Picking up one of these people I realise is a big ask but always worth learning a few words of Tajik or Russian to build rapport with the locals.
1. One of the World’s Greatest Roadtrips
Bam-i-Dunya, meaning ‘The Roof of the World’. This is the Pamir Highway, this is one of the world’s most incredible adventures whether you drive it, cycle it or walk it.
The Pamir Highway and Walkhan Corridor will take you up and over high altitude passes surrounded by snow-capped peaks and dotted with villages full of some of the warmest people who will stop at nothing to help you, bring bread and homemade yoghurt.
Of course, many a side trip can go from the Pamir Highway; We decided to head up the Bartang Valley for a few nights before coming back and then onto The Wakhan Valley.
The Pamir Highway goes through the most significant state of Tajikistan, the GBAO (Gorno Badakshan Autonomous Oblast).
2. The Epic Trekking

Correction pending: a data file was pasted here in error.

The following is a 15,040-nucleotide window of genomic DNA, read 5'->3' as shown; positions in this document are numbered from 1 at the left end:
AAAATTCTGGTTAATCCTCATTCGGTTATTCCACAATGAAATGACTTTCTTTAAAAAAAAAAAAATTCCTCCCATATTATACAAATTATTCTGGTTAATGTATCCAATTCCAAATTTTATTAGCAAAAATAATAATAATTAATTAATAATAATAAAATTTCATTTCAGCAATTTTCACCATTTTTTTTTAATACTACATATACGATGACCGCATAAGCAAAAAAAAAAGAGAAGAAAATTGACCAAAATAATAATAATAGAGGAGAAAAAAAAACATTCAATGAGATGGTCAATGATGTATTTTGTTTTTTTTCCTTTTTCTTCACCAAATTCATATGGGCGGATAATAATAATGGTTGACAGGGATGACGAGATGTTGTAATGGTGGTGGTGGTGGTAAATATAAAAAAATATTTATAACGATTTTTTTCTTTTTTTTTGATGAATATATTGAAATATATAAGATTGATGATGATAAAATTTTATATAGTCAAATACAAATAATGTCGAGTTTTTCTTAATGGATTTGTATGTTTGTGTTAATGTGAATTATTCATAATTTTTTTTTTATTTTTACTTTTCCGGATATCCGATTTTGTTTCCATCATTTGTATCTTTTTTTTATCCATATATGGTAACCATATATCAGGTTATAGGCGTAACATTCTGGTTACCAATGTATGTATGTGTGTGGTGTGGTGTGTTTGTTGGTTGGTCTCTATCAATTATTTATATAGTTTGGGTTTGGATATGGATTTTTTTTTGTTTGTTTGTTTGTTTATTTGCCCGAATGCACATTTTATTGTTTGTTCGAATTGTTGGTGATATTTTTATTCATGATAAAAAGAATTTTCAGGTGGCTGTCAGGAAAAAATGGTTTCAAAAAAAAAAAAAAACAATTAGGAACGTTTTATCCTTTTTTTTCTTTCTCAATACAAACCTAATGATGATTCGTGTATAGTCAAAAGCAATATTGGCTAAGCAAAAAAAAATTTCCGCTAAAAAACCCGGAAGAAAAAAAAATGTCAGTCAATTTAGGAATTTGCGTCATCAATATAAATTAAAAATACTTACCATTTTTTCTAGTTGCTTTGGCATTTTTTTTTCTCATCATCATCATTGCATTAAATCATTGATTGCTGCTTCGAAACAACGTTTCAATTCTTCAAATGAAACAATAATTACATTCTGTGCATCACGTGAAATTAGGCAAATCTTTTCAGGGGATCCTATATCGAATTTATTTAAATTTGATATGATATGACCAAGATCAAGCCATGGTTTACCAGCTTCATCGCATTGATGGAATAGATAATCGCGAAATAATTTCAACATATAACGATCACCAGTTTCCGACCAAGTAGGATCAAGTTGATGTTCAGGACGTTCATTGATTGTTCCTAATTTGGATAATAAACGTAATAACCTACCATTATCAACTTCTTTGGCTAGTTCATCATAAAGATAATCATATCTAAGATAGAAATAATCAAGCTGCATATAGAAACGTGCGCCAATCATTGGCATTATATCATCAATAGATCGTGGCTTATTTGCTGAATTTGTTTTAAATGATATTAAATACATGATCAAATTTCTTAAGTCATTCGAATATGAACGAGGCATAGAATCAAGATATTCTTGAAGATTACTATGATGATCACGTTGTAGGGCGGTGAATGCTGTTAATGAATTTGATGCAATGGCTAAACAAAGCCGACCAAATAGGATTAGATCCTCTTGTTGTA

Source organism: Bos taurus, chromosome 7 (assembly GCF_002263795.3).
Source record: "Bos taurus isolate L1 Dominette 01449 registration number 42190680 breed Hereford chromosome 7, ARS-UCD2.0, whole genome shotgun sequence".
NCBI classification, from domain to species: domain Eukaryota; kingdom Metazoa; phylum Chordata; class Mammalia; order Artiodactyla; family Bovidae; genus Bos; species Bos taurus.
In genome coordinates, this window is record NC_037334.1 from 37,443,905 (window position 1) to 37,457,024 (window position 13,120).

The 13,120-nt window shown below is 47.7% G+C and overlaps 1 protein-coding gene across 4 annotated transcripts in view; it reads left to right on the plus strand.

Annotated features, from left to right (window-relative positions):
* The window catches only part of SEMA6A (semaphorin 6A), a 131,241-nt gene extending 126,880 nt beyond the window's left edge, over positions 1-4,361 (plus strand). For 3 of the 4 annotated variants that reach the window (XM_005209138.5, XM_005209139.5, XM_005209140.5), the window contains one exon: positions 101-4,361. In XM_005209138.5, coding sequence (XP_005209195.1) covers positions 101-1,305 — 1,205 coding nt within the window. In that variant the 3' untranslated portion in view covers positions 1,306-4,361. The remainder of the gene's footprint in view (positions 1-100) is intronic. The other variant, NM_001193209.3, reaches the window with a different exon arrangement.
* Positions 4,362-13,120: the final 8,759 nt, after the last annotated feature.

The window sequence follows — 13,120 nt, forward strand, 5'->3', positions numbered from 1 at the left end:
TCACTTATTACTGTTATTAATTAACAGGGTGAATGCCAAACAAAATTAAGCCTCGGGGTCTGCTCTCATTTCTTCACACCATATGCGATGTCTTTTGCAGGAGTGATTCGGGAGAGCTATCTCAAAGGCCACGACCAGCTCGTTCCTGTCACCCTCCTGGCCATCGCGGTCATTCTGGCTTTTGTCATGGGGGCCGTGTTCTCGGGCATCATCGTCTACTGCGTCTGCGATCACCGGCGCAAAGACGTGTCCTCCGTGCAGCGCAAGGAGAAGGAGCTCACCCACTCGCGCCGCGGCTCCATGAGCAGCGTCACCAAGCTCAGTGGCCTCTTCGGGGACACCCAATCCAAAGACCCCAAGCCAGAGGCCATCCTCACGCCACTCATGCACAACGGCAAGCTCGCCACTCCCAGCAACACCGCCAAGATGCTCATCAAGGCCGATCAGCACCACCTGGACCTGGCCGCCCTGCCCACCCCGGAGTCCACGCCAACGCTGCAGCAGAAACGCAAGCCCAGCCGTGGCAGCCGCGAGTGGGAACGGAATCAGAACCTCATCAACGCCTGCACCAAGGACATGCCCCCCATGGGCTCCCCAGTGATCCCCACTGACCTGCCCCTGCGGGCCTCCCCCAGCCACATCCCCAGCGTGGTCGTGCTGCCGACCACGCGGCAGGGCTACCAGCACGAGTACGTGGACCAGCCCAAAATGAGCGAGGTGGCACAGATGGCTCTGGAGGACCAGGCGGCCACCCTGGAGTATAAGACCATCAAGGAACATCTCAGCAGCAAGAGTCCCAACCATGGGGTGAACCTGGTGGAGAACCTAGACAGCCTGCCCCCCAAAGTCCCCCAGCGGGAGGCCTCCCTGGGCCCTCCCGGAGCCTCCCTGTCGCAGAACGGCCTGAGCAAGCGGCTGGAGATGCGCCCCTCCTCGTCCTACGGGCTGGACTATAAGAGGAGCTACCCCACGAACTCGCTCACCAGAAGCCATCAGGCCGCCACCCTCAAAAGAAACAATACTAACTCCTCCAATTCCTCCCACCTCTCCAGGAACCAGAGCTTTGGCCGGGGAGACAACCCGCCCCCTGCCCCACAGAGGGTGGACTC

Tajikistan is one of the best trekking destinations. During the Soviet era, it was a popular trekking destination for the Soviet Union looking to get away, but after the Soviet collapse and civil war, it lost its lustre for most people. It’s now considered safe and is just as stunning as ever.
More people are making the journey to take in the views, but it’s still far from being considered touristy. The Fann Mountains, The Pamirs, Bachor, Pik Engels, Yagnob Valley, to name a few.
We headed up a few mountains in the Bartang Valley and along the Pamir Highway. The options are endless, and all will be well worth the effort.
The people are what ties this diverse and magnificent country altogether. Over Tajikistan, you will be welcomed in by strangers who will insist on showing you unique Tajik hospitality.
Here people believe that you or a guest is a gift from the heavens and will go to considerable lengths to make sure you’re taken care of. In the Wakhan Corridor as we were setting up to camp we were kidnapped by three children who at first thought we were lost but wanted to show us their home and area, they then said we could camp on the grass next to their house but after that welcomed us in their home and gave us dinner.
This happens a lot to travellers.
The Rudaki Statue in Dushanbe. Rudaki is an essential figure in Tajik Literary history, born in Penjikent.